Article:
Question from a student: “After submitting a letter, how long should one wait before assuming the letter will not be used? Should one treat letters as ‘disposable’?” Send one off and if you don’t hear anything, forget about it and write another?”
I have been asked this many times before, and I probably always give different answers because each time it comes around I’m never quite sure what the best advice might be. This time around I asked a number of my fellow tutors at the Writers Bureau, whose comments have basically made up what follows, and I hope any readers who find the following post useful will join me in thanking them.
First thing to say is that it’s natural that you want to find a home for all your work, and if one editor isn’t interested, you’d ideally like to try another, and another, and so on until it is placed. But how do you know whether an editor is or isn’t interested in a letter? You are rarely told so, although Simon Whaley did tell me that “some of the weekly magazines (Take a Break, That’s Life) will email a rejection – sometimes within hours, other times within weeks”, adding that “most don’t”.
Letters are also written by ordinary readers, remember, and often too many are received to acknowledge or respond to. Editors tend to be better at responding to articles or proposals, as they are written by writers not readers and, believe it or not, they do try to make more of an effort where someone’s living is concerned. (All this can be a bit different for articles, incidentally, and, coincidentally, Simon’s just blogged about this here.)
Tutor Andy gave this response: “In my experience, you can safely quote four times the publication frequency as the maximum wait: i.e. 4 weeks for a weekly and 4 months for a monthly. Reader’s Digest is completely different and dance to their own tune but the four-times publishing frequency works well as a benchmark.”
Good advice if you don’t want to think about this issue in too great a depth – especially the RD tip, as they can take a really long time – but I think there are variables to consider if you do. Some questions about your letter to consider:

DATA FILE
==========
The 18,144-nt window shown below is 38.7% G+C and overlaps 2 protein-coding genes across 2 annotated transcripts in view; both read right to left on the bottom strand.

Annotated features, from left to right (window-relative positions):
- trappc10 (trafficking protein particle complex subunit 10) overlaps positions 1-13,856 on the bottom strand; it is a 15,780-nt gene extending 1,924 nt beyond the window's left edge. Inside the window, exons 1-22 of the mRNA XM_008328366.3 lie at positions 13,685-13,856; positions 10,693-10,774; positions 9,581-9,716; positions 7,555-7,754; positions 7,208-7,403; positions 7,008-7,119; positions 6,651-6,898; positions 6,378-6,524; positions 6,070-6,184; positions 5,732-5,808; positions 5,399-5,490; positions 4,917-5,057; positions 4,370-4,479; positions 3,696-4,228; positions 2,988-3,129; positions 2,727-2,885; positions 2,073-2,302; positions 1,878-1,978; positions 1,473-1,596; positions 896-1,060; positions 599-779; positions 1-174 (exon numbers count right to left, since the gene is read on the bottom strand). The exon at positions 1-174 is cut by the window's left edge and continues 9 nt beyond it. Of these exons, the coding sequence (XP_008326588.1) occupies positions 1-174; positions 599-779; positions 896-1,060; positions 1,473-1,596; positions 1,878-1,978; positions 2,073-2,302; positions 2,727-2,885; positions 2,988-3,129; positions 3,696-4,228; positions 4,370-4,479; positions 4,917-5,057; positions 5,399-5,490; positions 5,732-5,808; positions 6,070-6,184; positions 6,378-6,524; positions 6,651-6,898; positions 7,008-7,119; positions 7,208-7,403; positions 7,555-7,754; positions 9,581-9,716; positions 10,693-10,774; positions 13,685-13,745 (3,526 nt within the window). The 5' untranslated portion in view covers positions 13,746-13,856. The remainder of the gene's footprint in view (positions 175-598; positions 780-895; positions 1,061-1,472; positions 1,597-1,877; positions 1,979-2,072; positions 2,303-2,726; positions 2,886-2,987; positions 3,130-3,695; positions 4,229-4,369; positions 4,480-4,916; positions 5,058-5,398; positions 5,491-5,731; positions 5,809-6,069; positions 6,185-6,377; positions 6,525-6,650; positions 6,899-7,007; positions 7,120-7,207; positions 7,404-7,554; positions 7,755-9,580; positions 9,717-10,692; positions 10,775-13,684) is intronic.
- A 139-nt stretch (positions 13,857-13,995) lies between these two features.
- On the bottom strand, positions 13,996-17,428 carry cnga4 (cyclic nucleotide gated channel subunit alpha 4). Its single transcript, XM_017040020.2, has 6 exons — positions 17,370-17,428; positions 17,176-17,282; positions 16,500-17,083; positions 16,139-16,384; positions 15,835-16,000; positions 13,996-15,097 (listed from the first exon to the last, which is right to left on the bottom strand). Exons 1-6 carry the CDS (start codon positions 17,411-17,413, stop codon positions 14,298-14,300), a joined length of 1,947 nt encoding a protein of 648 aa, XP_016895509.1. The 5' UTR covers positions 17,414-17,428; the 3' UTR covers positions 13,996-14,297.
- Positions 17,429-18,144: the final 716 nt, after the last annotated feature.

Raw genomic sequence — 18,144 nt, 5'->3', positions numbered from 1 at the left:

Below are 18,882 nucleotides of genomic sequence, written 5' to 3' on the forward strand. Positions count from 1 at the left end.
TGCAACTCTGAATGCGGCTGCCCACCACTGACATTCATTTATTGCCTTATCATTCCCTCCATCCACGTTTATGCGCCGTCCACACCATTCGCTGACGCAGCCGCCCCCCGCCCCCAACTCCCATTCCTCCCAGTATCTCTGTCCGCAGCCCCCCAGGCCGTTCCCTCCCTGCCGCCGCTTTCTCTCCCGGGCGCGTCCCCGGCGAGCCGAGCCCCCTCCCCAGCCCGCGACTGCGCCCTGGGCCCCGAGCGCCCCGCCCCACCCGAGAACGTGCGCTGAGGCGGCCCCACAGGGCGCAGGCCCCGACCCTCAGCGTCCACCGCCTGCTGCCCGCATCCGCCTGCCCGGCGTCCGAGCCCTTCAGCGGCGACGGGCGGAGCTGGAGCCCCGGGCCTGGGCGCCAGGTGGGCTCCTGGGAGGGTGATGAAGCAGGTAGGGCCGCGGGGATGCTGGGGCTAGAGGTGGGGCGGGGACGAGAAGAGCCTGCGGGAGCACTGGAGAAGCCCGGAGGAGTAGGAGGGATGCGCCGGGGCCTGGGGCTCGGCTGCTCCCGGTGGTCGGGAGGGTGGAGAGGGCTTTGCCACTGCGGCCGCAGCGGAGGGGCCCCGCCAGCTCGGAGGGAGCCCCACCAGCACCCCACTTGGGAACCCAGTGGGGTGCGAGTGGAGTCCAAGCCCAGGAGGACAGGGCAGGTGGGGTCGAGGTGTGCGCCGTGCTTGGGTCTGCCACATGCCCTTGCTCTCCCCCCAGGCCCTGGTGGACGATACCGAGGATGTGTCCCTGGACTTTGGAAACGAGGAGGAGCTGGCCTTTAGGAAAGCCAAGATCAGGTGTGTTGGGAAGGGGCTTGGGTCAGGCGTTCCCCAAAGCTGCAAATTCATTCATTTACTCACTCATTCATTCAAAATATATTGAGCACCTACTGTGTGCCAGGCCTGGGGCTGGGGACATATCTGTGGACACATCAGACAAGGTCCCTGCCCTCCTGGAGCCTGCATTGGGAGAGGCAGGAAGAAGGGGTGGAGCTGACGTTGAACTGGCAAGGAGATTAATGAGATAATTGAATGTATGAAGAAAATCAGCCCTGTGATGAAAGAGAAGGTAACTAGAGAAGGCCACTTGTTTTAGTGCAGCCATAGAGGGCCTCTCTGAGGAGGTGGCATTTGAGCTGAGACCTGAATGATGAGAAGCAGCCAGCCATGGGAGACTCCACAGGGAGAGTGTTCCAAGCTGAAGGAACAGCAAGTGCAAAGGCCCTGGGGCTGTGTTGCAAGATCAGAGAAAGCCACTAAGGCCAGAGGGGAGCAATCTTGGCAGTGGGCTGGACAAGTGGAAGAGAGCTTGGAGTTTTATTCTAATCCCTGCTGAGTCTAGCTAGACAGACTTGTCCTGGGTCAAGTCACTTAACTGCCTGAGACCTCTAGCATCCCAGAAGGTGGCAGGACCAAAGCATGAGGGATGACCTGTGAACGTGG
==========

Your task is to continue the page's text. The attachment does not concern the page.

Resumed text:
a/ Is it topical? Tied to a recent event, which will be tomorrow’s / next week’s / next month’s old news?
b/ Is it referring to an article in a previous edition of the publication?
c/ Is it timeless – as publishable in summer as it is in winter, as useable tomorrow as it will be in two years’ time?
d/ Is it seasonal? Tied to Christmas, Easter, Halloween etc?
Helen Yendall said: “I write quite a few letters to magazines (see Helen’s ‘Magazine Madness’ posts on her blog) and in my experience, they tend to use them pretty quickly, if they’re going to use them at all. Your best chance is to be topical and/or comment on an article in the latest issue, so those letters will naturally not have a long ‘shelf-life’. If it’s a monthly and they don’t use it in the next issue, it’s likely that they won’t use it. For weeklies, give them 3-4 weeks but then I think you can safely forget it.”
Other tutors felt longer waits may be advisable.
Michelle H said of topical letters: “If a weekly hasn’t used it within two or three weeks, or a monthly within a couple of months, I would say it won’t be used in that magazine.”
And Sue Wilkes advises a longer wait: “If the student’s letter refers to a previous feature in the magazine, then I’d advise them to sit tight for six months, say.”
If it’s timeless, you may have to wait more.
David Kinchin told me: “A letter that does not have an obvious shelf life may sit on the desk of the editor for a while before being used. Maybe they are waiting to collect a group of letters on a theme – then publish the group. I have had students telling me that letters are sometimes published nine months later, but I have never got as far as a year from the date of writing.”
Jackie Cosh says: “Years ago I had a letter published in Women’s Weekly. It was published about six months after I had sent it, so I always err on the side of caution.”
Sue added: “I had one student whose letter was used ten months after submission … but I would say this is exceptional.”
Avoid the temptation to quickly resubmit, seems to be the advice. But you can, of course, “get around it by angling the letter differently for different mags”, as Vanessa C pointed out (and as you always should do with articles). Simon W goes further and suggests rewriting the letter “so that it’s completely different anyway”.
As far as seasonal letters go, I would advise sending it out to your chosen market, and then moving on. If it doesn’t get published, well, there’s always next year. It’s a philosophy which Sue W advises more broadly – and which explains the title of this post. She says: “I advise students just to send out as many letters as they can, rather than getting too attached to one small piece of work.”
What’s the worst that can happen if you submit to multiple publications and your letter finds more than one home?
Simon also told me about a letter he’d read in Writers’ News – and which also appeared in the New Writer the same month. “As a reader I felt peeved, and I’m sure the editors were a bit miffed too.”
But Jackie Sherman said: “I should add that I was once awarded the star letter in Computer Weekly and the same letter appeared in the TES very soon afterwards (as it covered a topical issue and I wanted to make sure it was published somewhere) – and I survived!”
And you will too.